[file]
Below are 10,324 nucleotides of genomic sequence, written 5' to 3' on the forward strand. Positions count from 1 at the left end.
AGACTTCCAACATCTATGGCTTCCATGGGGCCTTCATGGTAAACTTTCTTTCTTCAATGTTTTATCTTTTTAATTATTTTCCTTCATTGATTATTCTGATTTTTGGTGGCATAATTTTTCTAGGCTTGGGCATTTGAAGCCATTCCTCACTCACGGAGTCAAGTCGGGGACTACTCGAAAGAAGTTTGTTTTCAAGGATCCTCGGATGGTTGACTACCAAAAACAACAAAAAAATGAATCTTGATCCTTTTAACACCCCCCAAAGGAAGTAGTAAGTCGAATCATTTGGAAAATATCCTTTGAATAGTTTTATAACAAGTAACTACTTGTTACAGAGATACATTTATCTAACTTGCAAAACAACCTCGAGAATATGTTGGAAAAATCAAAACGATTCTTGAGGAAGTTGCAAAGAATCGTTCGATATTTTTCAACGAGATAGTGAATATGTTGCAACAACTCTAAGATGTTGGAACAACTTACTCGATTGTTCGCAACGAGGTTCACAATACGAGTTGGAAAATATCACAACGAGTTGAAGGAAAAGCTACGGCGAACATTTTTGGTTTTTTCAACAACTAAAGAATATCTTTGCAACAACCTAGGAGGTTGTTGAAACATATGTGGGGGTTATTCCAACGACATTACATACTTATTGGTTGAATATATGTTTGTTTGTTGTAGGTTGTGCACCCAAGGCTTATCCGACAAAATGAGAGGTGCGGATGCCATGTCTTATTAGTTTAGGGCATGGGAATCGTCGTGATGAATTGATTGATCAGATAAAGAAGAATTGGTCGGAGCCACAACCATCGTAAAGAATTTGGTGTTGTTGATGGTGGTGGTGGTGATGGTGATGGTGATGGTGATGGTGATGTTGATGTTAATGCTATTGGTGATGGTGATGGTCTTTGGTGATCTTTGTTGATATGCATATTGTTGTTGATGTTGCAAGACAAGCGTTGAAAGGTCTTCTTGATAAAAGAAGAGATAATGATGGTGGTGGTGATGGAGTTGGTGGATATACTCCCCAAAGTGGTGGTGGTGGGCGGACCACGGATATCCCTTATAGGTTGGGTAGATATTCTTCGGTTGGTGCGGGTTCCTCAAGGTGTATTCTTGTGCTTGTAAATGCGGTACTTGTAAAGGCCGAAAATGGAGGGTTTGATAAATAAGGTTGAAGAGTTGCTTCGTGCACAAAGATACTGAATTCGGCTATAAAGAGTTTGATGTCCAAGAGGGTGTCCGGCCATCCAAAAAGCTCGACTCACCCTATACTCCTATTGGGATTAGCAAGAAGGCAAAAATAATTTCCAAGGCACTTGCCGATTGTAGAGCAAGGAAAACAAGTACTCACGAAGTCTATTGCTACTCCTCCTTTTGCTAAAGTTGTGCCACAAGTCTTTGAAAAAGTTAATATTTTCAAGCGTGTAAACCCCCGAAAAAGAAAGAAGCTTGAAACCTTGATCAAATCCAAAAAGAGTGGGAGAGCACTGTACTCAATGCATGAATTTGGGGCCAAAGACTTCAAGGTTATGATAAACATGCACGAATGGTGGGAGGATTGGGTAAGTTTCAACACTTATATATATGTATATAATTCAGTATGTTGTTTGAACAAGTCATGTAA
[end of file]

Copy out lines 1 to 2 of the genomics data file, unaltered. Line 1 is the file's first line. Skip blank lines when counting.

Below are 10,324 nucleotides of genomic sequence, written 5' to 3' on the forward strand. Positions count from 1 at the left end.
AGACTTCCAACATCTATGGCTTCCATGGGGCCTTCATGGTAAACTTTCTTTCTTCAATGTTTTATCTTTTTAATTATTTTCCTTCATTGATTATTCTGATTTTTGGTGGCATAATTTTTCTAGGCTTGGGCATTTGAAGCCATTCCTCACTCACGGAGTCAAGTCGGGGACTACTCGAAAGAAGTTTGTTTTCAAGGATCCTCGGATGGTTGACTACCAAAAACAACAAAAAAATGAATCTTGATCCTTTTAACACCCCCCAAAGGAAGTAGTAAGTCGAATCATTTGGAAAATATCCTTTGAATAGTTTTATAACAAGTAACTACTTGTTACAGAGATACATTTATCTAACTTGCAAAACAACCTCGAGAATATGTTGGAAAAATCAAAACGATTCTTGAGGAAGTTGCAAAGAATCGTTCGATATTTTTCAACGAGATAGTGAATATGTTGCAACAACTCTAAGATGTTGGAACAACTTACTCGATTGTTCGCAACGAGGTTCACAATACGAGTTGGAAAATATCACAACGAGTTGAAGGAAAAGCTACGGCGAACATTTTTGGTTTTTTCAACAACTAAAGAATATCTTTGCAACAACCTAGGAGGTTGTTGAAACATATGTGGGGGTTATTCCAACGACATTACATACTTATTGGTTGAATATATGTTTGTTTGTTGTAGGTTGTGCACCCAAGGCTTATCCGACAAAATGAGAGGTGCGGATGCCATGTCTTATTAGTTTAGGGCATGGGAATCGTCGTGATGAATTGATTGATCAGATAAAGAAGAATTGGTCGGAGCCACAACCATCGTAAAGAATTTGGTGTTGTTGATGGTGGTGGTGGTGATGGTGATGGTGATGGTGATGGTGATGTTGATGTTAATGCTATTGGTGATGGTGATGGTCTTTGGTGATCTTTGTTGATATGCATATTGTTGTTGATGTTGCAAGACAAGCGTTGAAAGGTCTTCTTGATAAAAGAAGAGATAATGATGGTGGTGGTGATGGAGTTGGTGGATATACTCCCCAAAGTGGTGGTGGTGGGCGGACCACGGATATCCCTTATAGGTTGGGTAGATATTCTTCGGTTGGTGCGGGTTCCTCAAGGTGTATTCTTGTGCTTGTAAATGCGGTACTTGTAAAGGCCGAAAATGGAGGGTTTGATAAATAAGGTTGAAGAGTTGCTTCGTGCACAAAGATACTGAATTCGGCTATAAAGAGTTTGATGTCCAAGAGGGTGTCCGGCCATCCAAAAAGCTCGACTCACCCTATACTCCTATTGGGATTAGCAAGAAGGCAAAAATAATTTCCAAGGCACTTGCCGATTGTAGAGCAAGGAAAACAAGTACTCACGAAGTCTATTGCTACTCCTCCTTTTGCTAAAGTTGTGCCACAAGTCTTTGAAAAAGTTAATATTTTCAAGCGTGTAAACCCCCGAAAAAGAAAGAAGCTTGAAACCTTGATCAAATCCAAAAAGAGTGGGAGAGCACTGTACTCAATGCATGAATTTGGGGCCAAAGACTTCAAGGTTATGATAAACATGCACGAATGGTGGGAGGATTGGGTAAGTTTCAACACTTATATATATGTATATAATTCAGTATGTTGTTTGAACAAGTCATGTAA